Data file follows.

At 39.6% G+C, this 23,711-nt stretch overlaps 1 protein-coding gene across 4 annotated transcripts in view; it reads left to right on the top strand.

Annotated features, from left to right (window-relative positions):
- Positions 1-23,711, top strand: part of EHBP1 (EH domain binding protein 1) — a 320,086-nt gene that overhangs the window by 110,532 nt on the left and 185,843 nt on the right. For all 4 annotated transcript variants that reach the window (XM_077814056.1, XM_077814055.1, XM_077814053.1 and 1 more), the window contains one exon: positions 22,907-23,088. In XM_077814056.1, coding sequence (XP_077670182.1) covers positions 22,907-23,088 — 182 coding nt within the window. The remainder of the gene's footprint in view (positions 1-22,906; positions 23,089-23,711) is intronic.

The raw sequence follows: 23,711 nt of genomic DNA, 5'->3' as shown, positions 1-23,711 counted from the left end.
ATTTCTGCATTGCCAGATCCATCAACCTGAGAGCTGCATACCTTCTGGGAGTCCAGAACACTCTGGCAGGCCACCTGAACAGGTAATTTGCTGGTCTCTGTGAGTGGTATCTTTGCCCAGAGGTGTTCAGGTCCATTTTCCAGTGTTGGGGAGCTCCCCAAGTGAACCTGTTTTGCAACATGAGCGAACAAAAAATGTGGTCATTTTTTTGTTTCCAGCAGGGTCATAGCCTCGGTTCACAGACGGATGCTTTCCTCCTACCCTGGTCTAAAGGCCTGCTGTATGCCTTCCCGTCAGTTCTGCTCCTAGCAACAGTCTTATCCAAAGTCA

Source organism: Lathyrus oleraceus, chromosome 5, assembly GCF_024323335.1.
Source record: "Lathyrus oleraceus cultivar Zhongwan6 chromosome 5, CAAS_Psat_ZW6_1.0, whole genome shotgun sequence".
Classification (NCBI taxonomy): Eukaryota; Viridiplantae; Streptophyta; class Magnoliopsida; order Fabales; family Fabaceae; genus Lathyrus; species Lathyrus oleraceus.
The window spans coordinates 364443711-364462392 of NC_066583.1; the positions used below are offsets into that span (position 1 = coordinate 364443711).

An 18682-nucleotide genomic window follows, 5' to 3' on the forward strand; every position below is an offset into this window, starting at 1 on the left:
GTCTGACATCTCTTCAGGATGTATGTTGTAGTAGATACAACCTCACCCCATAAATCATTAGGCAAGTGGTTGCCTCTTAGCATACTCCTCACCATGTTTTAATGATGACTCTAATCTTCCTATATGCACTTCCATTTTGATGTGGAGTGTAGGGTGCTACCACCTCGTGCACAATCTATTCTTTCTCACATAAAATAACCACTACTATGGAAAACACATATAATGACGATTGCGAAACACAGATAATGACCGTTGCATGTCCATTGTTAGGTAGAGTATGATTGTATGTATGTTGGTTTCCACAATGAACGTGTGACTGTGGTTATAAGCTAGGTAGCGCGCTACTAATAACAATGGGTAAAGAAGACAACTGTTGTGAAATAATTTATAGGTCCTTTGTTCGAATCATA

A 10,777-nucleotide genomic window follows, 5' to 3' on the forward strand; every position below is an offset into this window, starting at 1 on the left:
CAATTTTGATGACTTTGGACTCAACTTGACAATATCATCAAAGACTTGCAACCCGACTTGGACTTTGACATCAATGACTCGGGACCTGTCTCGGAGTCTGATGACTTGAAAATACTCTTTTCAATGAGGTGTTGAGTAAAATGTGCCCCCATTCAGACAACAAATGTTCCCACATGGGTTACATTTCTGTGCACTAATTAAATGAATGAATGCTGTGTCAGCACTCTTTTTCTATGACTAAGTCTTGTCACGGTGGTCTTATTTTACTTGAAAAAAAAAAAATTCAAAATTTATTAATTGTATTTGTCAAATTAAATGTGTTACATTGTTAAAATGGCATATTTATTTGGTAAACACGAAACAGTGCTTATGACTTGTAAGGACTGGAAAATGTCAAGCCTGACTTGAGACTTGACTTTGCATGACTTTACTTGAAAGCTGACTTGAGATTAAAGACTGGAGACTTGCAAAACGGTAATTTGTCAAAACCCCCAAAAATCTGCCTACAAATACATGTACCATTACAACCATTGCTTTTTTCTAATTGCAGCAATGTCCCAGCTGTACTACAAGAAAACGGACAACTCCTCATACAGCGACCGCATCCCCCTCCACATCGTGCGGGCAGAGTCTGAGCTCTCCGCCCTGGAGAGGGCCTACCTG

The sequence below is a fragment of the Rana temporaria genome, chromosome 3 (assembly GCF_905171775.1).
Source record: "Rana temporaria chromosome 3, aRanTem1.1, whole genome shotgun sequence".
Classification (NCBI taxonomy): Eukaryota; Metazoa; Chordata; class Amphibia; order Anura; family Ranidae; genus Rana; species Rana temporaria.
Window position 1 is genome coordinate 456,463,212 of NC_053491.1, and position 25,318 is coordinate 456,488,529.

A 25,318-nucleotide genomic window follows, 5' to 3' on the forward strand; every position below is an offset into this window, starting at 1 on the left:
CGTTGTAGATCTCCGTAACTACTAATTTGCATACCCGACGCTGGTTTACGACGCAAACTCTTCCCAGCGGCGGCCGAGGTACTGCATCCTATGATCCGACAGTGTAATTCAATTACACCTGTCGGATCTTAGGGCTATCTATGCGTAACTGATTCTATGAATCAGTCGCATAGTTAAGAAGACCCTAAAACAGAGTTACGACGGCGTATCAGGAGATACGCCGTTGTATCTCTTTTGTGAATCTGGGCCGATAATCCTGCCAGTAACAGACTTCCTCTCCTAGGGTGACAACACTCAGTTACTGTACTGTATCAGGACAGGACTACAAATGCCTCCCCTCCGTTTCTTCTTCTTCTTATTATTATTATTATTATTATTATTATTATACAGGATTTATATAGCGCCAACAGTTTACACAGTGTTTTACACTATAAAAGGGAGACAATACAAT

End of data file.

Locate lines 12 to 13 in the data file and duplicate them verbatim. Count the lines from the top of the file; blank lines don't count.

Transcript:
A 10,777-nucleotide genomic window follows, 5' to 3' on the forward strand; every position below is an offset into this window, starting at 1 on the left:
CAATTTTGATGACTTTGGACTCAACTTGACAATATCATCAAAGACTTGCAACCCGACTTGGACTTTGACATCAATGACTCGGGACCTGTCTCGGAGTCTGATGACTTGAAAATACTCTTTTCAATGAGGTGTTGAGTAAAATGTGCCCCCATTCAGACAACAAATGTTCCCACATGGGTTACATTTCTGTGCACTAATTAAATGAATGAATGCTGTGTCAGCACTCTTTTTCTATGACTAAGTCTTGTCACGGTGGTCTTATTTTACTTGAAAAAAAAAAAATTCAAAATTTATTAATTGTATTTGTCAAATTAAATGTGTTACATTGTTAAAATGGCATATTTATTTGGTAAACACGAAACAGTGCTTATGACTTGTAAGGACTGGAAAATGTCAAGCCTGACTTGAGACTTGACTTTGCATGACTTTACTTGAAAGCTGACTTGAGATTAAAGACTGGAGACTTGCAAAACGGTAATTTGTCAAAACCCCCAAAAATCTGCCTACAAATACATGTACCATTACAACCATTGCTTTTTTCTAATTGCAGCAATGTCCCAGCTGTACTACAAGAAAACGGACAACTCCTCATACAGCGACCGCATCCCCCTCCACATCGTGCGGGCAGAGTCTGAGCTCTCCGCCCTGGAGAGGGCCTACCTG